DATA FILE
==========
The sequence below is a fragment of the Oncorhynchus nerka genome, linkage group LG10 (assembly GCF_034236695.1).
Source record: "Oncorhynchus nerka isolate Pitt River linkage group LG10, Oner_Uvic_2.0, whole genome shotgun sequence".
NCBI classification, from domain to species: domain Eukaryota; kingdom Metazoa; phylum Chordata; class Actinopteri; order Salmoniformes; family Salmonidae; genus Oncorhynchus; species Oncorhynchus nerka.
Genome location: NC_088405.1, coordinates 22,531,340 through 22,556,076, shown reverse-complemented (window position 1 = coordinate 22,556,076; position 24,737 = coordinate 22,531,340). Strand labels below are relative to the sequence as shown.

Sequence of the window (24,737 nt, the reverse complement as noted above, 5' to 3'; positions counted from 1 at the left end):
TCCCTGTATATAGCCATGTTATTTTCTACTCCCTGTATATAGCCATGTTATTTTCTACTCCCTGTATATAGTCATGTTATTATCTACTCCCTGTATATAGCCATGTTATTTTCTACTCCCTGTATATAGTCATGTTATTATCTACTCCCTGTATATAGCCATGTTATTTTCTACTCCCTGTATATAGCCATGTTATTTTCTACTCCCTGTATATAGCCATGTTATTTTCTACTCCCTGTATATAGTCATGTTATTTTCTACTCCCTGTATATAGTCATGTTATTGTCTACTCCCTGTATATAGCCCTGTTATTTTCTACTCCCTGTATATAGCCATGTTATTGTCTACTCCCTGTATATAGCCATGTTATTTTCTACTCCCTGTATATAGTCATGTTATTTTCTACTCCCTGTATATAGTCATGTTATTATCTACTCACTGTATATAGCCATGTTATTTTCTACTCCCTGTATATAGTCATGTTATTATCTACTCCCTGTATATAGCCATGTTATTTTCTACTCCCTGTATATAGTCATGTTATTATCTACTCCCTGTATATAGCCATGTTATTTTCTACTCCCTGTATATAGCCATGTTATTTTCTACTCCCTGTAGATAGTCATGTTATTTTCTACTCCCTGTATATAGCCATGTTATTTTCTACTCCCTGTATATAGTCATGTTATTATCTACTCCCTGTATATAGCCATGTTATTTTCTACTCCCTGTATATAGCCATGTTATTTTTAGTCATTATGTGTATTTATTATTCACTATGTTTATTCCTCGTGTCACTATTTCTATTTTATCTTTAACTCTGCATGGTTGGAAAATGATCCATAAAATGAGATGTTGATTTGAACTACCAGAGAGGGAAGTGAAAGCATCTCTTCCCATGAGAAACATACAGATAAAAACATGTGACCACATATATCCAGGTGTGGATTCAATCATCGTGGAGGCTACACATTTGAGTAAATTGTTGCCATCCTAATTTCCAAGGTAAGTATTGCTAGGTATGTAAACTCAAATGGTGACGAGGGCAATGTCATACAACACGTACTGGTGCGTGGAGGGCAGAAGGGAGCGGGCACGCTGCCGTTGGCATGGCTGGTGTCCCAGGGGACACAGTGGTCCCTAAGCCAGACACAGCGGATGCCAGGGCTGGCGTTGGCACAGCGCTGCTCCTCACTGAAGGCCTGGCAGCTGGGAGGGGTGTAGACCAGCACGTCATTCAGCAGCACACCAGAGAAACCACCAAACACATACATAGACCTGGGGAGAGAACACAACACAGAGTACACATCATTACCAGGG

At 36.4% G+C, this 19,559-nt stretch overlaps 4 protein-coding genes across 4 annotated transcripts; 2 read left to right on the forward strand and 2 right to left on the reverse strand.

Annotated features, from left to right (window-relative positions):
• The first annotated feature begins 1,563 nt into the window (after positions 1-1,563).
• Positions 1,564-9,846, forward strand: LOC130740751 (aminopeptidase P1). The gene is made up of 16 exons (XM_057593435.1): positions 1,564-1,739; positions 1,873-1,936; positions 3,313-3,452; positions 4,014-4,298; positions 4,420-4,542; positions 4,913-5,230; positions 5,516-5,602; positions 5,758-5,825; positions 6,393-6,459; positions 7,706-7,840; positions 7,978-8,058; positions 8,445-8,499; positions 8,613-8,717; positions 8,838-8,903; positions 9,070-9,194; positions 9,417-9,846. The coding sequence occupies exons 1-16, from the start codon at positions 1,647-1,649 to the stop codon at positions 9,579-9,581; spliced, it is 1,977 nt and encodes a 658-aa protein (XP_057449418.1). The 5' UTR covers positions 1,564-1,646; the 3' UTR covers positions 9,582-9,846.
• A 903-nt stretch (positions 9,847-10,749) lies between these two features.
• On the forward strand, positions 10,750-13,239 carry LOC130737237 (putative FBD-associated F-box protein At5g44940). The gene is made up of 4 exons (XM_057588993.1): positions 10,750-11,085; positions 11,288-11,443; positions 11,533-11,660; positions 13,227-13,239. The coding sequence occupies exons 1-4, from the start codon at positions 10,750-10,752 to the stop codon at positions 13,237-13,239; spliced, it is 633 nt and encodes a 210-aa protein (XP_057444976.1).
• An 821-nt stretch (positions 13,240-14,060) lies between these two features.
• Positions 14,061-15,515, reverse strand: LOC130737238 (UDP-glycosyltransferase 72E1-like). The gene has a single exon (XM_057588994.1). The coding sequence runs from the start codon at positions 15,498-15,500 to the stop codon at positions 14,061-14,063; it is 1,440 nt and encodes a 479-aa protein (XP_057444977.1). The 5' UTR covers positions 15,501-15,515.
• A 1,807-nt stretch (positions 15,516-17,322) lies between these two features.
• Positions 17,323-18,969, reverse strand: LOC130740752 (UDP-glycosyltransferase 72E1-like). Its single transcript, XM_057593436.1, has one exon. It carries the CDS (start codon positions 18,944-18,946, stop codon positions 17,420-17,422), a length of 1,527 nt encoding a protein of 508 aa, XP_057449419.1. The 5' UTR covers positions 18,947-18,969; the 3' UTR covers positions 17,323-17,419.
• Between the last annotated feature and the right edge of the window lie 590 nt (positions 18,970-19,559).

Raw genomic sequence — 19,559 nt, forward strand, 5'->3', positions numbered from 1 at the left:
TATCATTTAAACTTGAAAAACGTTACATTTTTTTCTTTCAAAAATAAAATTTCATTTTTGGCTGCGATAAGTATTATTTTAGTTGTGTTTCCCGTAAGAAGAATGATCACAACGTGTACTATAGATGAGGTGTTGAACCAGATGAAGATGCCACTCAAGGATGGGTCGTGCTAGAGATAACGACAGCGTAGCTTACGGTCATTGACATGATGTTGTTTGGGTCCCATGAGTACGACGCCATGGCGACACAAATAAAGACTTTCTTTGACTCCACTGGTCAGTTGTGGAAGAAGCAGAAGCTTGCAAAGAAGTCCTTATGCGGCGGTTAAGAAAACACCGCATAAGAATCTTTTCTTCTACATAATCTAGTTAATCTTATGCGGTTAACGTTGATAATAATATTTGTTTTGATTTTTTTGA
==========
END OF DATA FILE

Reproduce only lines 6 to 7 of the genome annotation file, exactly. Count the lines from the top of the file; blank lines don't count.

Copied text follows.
TCCCTGTATATAGCCATGTTATTTTCTACTCCCTGTATATAGCCATGTTATTTTCTACTCCCTGTATATAGTCATGTTATTATCTACTCCCTGTATATAGCCATGTTATTTTCTACTCCCTGTATATAGTCATGTTATTATCTACTCCCTGTATATAGCCATGTTATTTTCTACTCCCTGTATATAGCCATGTTATTTTCTACTCCCTGTATATAGCCATGTTATTTTCTACTCCCTGTATATAGTCATGTTATTTTCTACTCCCTGTATATAGTCATGTTATTGTCTACTCCCTGTATATAGCCCTGTTATTTTCTACTCCCTGTATATAGCCATGTTATTGTCTACTCCCTGTATATAGCCATGTTATTTTCTACTCCCTGTATATAGTCATGTTATTTTCTACTCCCTGTATATAGTCATGTTATTATCTACTCACTGTATATAGCCATGTTATTTTCTACTCCCTGTATATAGTCATGTTATTATCTACTCCCTGTATATAGCCATGTTATTTTCTACTCCCTGTATATAGTCATGTTATTATCTACTCCCTGTATATAGCCATGTTATTTTCTACTCCCTGTATATAGCCATGTTATTTTCTACTCCCTGTAGATAGTCATGTTATTTTCTACTCCCTGTATATAGCCATGTTATTTTCTACTCCCTGTATATAGTCATGTTATTATCTACTCCCTGTATATAGCCATGTTATTTTCTACTCCCTGTATATAGCCATGTTATTTTTAGTCATTATGTGTATTTATTATTCACTATGTTTATTCCTCGTGTCACTATTTCTATTTTATCTTTAACTCTGCATGGTTGGAAAATGATCCATAAAATGAGATGTTGATTTGAACTACCAGAGAGGGAAGTGAAAGCATCTCTTCCCATGAGAAACATACAGATAAAAACATGTGACCACATATATCCAGGTGTGGATTCAATCATCGTGGAGGCTACACATTTGAGTAAATTGTTGCCATCCTAATTTCCAAGGTAAGTATTGCTAGGTATGTAAACTCAAATGGTGACGAGGGCAATGTCATACAACACGTACTGGTGCGTGGAGGGCAGAAGGGAGCGGGCACGCTGCCGTTGGCATGGCTGGTGTCCCAGGGGACACAGTGGTCCCTAAGCCAGACACAGCGGATGCCAGGGCTGGCGTTGGCACAGCGCTGCTCCTCACTGAAGGCCTGGCAGCTGGGAGGGGTGTAGACCAGCACGTCATTCAGCAGCACACCAGAGAAACCACCAAACACATACATAGACCTGGGGAGAGAACACAACACAGAGTACACATCATTACCAGGG

At 36.4% G+C, this 19,559-nt stretch overlaps 4 protein-coding genes across 4 annotated transcripts; 2 read left to right on the forward strand and 2 right to left on the reverse strand.